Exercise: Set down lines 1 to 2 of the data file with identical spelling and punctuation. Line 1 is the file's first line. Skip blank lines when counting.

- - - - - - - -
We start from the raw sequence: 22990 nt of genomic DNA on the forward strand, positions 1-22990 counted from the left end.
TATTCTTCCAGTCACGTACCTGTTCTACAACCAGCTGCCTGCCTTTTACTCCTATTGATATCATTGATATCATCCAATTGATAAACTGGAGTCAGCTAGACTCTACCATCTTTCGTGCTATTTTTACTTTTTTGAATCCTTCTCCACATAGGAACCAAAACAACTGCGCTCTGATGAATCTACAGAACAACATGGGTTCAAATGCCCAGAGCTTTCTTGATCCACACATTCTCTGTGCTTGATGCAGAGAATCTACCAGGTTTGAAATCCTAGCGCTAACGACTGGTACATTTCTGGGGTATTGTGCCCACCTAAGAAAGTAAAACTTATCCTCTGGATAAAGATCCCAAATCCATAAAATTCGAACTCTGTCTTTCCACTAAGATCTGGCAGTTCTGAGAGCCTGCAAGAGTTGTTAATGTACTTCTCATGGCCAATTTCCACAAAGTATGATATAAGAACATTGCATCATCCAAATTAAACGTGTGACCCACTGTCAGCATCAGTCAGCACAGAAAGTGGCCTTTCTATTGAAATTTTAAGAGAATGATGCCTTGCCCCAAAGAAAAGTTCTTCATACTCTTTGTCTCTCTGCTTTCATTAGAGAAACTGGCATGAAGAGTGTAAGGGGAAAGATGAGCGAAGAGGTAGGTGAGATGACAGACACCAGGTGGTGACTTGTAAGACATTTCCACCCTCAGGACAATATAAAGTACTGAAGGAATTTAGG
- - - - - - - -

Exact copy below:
We start from the raw sequence: 22990 nt of genomic DNA on the forward strand, positions 1-22990 counted from the left end.
TATTCTTCCAGTCACGTACCTGTTCTACAACCAGCTGCCTGCCTTTTACTCCTATTGATATCATTGATATCATCCAATTGATAAACTGGAGTCAGCTAGACTCTACCATCTTTCGTGCTATTTTTACTTTTTTGAATCCTTCTCCACATAGGAACCAAAACAACTGCGCTCTGATGAATCTACAGAACAACATGGGTTCAAATGCCCAGAGCTTTCTTGATCCACACATTCTCTGTGCTTGATGCAGAGAATCTACCAGGTTTGAAATCCTAGCGCTAACGACTGGTACATTTCTGGGGTATTGTGCCCACCTAAGAAAGTAAAACTTATCCTCTGGATAAAGATCCCAAATCCATAAAATTCGAACTCTGTCTTTCCACTAAGATCTGGCAGTTCTGAGAGCCTGCAAGAGTTGTTAATGTACTTCTCATGGCCAATTTCCACAAAGTATGATATAAGAACATTGCATCATCCAAATTAAACGTGTGACCCACTGTCAGCATCAGTCAGCACAGAAAGTGGCCTTTCTATTGAAATTTTAAGAGAATGATGCCTTGCCCCAAAGAAAAGTTCTTCATACTCTTTGTCTCTCTGCTTTCATTAGAGAAACTGGCATGAAGAGTGTAAGGGGAAAGATGAGCGAAGAGGTAGGTGAGATGACAGACACCAGGTGGTGACTTGTAAGACATTTCCACCCTCAGGACAATATAAAGTACTGAAGGAATTTAGG